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FCT Gridlock: Army General pulls a gun on FRSC Operative





As the Ministerial team sets to deploy Military Police

FCT Gridlock: Army General pulls gun on FRSC Operative

By Omeiza Ajayi – Abuja

The Federal Capital Territory FCT Ministerial Task team on Traffic Management has announced stricter measures to ensure route compliance in the face of continued intimidation of its operatives by armed uniform personnel.

The development came following Sunday’s attitude of a Nigerian Army General who reportedly pulled his gun at personnel of the Federal Road Safety Corps FRSC who had flagged him for driving against traffic along the Nyanya-Mararaba route in the territory.

Chairman of the Task Team, Mr. Ikharo Attah who disclosed this at a news conference Wednesday in Abuja said the work of his team would have been made easier courtesy of the cooperation from the civilian population, lamented that armed uniform operatives have become a law unto themselves.

Although the FCT minister, Malam Muhammadu Musa Bello had recently approved a “name and shame” policy for traffic offenders in spite of their status, Mr. Attah said his Task team is also collaborating with the Military Police who would assist in meeting appropriate sanctions on erring military personnel.

Attah who was flanked by representatives of various security agencies as well as the Chief Security Officer to the FCT minister, Rasheed Ahmed, also recalled how some personnel of the Nigerian Correctional Service NCoS had once assaulted the Divisional Police Officer DPO of Karu Division for stopping their official bus from parking wrongly on the expressway.

He said; “We have the problem of roadside trading which we have almost successfully tackled. The other problem now which I know that the DPO of Karu and the DPO of Nyanya, as well as the Kugbo and Karu component of the Directorate of Road Traffic Services DRTS, are battling is the issue of those going against traffic – the one-way drivers.

And we have agreed among us that they are largely done by uniform personnel. We are not disputing that. On the first day our operation commenced in Nyanya, some officers of the Nigerian Correctional Service NCoS beat up the DPO of Karu for telling them not to park on the road.

They came down from their bus, attacked him, tore his clothes because they felt they were Correctional Service personnel and were wearing uniforms. Subsequently, the DPO Karu and the FRSC have been battling both police and military personnel on the slope to the point that the Commissioner of Police and some senior officers had to go there in person to ensure enforcement.

“Last Sunday when we had a problem at Kugbo, we had a very rough encounter with some uniform personnel. We were there when the Corps Marshall of the FRSC arrived at the scene to monitor his men and a General in the Nigerian Army brought out a gun to threaten a road safety official that he would shoot him, and the Corps Marshall had to advise that the road safety official looked at safety first.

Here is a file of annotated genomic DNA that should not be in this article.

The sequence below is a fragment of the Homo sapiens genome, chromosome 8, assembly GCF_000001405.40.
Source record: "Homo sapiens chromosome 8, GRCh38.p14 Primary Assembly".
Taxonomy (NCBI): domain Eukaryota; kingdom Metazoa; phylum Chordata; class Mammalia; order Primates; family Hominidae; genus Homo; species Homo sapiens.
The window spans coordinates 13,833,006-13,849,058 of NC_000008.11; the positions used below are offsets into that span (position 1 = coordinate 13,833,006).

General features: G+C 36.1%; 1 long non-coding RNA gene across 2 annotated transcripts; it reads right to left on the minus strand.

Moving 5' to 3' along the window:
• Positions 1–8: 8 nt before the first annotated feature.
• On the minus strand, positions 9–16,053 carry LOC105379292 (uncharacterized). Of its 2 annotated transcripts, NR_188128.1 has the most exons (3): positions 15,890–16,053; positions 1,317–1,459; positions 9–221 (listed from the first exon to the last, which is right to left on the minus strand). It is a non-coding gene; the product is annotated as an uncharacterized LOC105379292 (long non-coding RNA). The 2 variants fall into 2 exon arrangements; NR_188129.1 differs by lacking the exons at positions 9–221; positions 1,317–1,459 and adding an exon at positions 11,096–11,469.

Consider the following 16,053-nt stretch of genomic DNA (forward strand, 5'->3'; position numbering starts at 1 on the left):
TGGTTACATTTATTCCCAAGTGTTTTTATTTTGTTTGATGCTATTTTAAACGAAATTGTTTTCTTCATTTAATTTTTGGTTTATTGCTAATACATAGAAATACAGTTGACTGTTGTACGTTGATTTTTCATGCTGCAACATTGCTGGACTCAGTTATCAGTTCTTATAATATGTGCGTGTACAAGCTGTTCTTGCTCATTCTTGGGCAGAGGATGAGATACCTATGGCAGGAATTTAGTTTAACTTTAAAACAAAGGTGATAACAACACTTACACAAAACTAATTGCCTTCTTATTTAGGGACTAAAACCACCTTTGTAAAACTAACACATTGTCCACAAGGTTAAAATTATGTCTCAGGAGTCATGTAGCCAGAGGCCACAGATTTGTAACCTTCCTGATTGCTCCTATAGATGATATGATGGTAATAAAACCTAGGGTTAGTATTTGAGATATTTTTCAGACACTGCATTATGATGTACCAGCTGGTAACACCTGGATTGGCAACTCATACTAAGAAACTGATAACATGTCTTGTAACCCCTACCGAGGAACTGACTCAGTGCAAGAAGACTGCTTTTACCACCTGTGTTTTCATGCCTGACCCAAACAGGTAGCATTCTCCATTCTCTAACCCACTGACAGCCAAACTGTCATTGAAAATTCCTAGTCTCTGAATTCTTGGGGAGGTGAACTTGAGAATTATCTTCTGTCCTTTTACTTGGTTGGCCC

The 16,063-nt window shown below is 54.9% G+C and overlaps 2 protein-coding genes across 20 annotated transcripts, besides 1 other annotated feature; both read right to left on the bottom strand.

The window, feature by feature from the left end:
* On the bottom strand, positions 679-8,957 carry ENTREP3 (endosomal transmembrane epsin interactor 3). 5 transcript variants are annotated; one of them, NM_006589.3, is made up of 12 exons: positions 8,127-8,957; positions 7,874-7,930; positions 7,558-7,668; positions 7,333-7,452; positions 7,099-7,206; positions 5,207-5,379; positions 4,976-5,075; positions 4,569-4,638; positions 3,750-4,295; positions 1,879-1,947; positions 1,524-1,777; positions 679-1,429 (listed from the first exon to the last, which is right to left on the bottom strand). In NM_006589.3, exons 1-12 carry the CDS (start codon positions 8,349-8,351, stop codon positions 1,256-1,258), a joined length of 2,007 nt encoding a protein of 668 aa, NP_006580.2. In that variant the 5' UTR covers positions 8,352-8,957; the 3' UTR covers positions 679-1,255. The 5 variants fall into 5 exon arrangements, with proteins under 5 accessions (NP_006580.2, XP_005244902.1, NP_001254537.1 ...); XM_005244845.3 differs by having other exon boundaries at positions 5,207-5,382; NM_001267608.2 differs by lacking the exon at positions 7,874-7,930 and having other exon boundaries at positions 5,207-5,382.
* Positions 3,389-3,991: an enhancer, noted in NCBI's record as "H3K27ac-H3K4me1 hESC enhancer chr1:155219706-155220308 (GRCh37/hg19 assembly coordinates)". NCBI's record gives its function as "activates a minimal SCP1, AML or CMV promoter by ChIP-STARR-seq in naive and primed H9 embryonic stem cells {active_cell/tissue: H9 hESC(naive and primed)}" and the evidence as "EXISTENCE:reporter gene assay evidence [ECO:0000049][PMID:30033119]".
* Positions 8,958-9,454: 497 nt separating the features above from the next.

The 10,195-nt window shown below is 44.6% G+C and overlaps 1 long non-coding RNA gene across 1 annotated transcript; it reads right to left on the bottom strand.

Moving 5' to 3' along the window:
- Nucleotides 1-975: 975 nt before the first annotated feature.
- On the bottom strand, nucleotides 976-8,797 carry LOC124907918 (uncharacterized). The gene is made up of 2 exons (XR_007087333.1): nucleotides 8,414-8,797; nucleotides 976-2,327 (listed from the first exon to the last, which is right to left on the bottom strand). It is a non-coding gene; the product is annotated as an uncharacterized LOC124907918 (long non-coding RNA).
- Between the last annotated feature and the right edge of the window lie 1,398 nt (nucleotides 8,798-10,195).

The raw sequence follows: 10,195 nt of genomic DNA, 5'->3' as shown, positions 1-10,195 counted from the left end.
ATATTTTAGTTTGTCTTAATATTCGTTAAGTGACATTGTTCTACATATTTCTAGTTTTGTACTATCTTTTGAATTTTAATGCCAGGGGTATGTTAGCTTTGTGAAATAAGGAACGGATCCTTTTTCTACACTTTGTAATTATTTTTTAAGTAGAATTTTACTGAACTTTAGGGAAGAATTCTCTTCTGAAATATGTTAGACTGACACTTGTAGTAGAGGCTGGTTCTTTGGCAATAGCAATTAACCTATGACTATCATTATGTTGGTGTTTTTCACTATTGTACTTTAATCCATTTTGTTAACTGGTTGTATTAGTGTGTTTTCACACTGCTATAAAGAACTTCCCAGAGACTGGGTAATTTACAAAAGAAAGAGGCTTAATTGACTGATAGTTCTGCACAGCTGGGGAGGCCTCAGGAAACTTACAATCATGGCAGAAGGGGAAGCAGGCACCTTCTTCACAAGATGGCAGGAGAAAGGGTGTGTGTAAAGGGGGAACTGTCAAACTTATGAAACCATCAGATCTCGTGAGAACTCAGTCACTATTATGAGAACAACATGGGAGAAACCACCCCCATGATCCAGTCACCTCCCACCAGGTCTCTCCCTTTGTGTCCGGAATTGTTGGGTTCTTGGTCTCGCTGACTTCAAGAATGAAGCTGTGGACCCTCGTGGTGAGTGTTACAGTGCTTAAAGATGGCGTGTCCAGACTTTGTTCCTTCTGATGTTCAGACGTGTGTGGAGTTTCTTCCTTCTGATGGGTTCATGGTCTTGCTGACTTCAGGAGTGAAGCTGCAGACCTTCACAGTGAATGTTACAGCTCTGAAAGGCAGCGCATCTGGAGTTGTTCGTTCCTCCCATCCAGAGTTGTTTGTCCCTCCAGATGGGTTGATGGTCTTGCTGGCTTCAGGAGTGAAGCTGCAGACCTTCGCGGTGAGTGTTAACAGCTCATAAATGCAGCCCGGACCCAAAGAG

But we are pushing hard. The beauty of it is that we are getting the military police, Col. Madaki and his men who can punish their own and we know that is going to help us greatly.

“There was a day the DPO Nyanya had to stop an AIG and the people there were jumping up. They were so sure that he would lose his job that day, but along the line, the AIG had to turn back.

That very day, the CP was on the hill at Kugbo with the DRTS Director and FRSC Sector Commander, stopping and turning Generals back from taking one way.

Law enforcement officers are paid to maintain the law and not to break the law. It is not right because they are putting their own colleagues on the field under pressure. Next time when they take one way and block the road, we will abandon the roads for them and call their superiors to come and meet them on the road.

“The other challenge is those riding trailers. We asked them not to drive at peak periods. The minister is personally unhappy with that. We need to brace up and ensure that they are off-road at such periods because aside from causing more gridlock, when their brakes fail, the casualties are always high and it is usually difficult to evacuate them amidst heavy traffic.

“There was also a case of suspected theft the other day, where a tanker driver had emptied his contents somewhere else and then left only a little inside the tank and came to deliberately crash the vehicle at Nyanya. The whole place was thrown into confusion with people running, fearing that the tanker could explode while on our part we were also making efforts to cordon the area not knowing that he had diverted the file elsewhere before and then came to crash the tanker so that it would look like he lost his fuel in the accident” Attah added.

According to him, in the past six months, the rate of accidents on the road has reduced by about 70 percent unlike when accidents were regular occurrences on the route.

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Chuka (Webby) Aniemeka

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